returns my love. I hope I am not altogether unworthy of such a great gift, although the happinc ss is far above what I have looked for."

" Is it the present or the future that gives jou so much joy, Mr. Roxburghe ?" asked the father, still keeping up that air of good humoured patience which seemed to say that however absurd this matter might be he was not going to lose his temper about it. From the first moment be had entered the library Kir leigh felt that Mr. Bntberford was not over joyed at his daughter's choice. But the un graceful irony of this speech fairly startled him. Be looked at Mr. Rutherford a moment in silence, and then said with somewhat abrupt directness :

"I have come to ask for your daughter in marriage, Sir. May I ask for your reply V"

'•Seriously, Mr. Roxburghe, what reply did you expect ?"

Up to this time Mr. Rutherford had been playing with an ivory paper-knife. He now laid it down, tbrust his bands into his pockets, and looked full into Harleigh's face.

"I expected that-you would sanction our ergagement," returned Harleigh very gravely.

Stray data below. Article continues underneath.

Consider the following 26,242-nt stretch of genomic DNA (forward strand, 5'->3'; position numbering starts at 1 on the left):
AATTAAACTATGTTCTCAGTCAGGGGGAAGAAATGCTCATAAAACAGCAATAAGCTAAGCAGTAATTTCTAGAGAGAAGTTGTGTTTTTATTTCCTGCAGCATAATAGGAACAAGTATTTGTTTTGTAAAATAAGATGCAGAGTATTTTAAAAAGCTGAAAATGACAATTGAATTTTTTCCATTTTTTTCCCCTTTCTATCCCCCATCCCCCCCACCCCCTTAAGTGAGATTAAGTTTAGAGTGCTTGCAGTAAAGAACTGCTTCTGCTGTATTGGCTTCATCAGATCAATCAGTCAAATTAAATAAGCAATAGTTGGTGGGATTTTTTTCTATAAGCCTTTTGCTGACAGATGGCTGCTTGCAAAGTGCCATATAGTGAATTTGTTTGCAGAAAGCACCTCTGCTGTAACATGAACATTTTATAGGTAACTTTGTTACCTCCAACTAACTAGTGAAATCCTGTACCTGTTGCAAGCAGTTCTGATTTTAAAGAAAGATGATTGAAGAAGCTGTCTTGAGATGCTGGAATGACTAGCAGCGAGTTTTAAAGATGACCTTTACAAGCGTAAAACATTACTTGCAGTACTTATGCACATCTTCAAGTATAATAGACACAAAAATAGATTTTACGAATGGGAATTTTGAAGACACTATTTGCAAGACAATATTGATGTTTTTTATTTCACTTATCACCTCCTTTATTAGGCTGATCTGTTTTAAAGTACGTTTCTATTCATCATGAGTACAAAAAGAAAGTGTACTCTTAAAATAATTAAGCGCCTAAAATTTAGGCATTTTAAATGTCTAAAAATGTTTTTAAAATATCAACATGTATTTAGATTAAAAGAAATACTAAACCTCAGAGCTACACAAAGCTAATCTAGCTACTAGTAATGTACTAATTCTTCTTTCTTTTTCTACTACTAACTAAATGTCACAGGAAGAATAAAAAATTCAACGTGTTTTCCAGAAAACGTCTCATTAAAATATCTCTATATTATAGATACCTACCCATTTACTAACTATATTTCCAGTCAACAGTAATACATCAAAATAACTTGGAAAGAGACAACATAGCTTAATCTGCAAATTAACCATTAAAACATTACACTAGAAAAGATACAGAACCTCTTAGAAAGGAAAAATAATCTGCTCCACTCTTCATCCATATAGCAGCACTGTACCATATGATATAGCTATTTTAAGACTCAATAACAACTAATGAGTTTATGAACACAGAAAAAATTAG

" Upon what grounds

" I only know two grounds 'on which any father should give his consent to_a request such

ss I have made."

" And they are ?"

"That the girl sbonld love the man who makes it ns truly as he loves her, and that he should net be undeserving of her confidence."

" Well, that is very good so far as it goes, but aoD't you think it rather one-sided ?"

" Possibly it may be, Sir, but I am not aware in-what respect it is so."

"Ah, just so. Excuse me for saying it, but that is one of the disadvantages of your pro fession. You are accustomed to.lay such stress on the emotional faculties that the more practical considerations of a question are apt to be overlooked. Now, I imagine yon will hardly deny that these two essentials yon have named may be comp'et ly complied with in cases where a father's approval would be ill-advised—nay, absolutely crnel. Let us suppose the case of a man poorer than myself, one who could give his daughter nothing beyond a few dresses and his blessing; and suppose that another man whom this daughter loved, and who Iced her, but was quite penniless, proposed to marry her,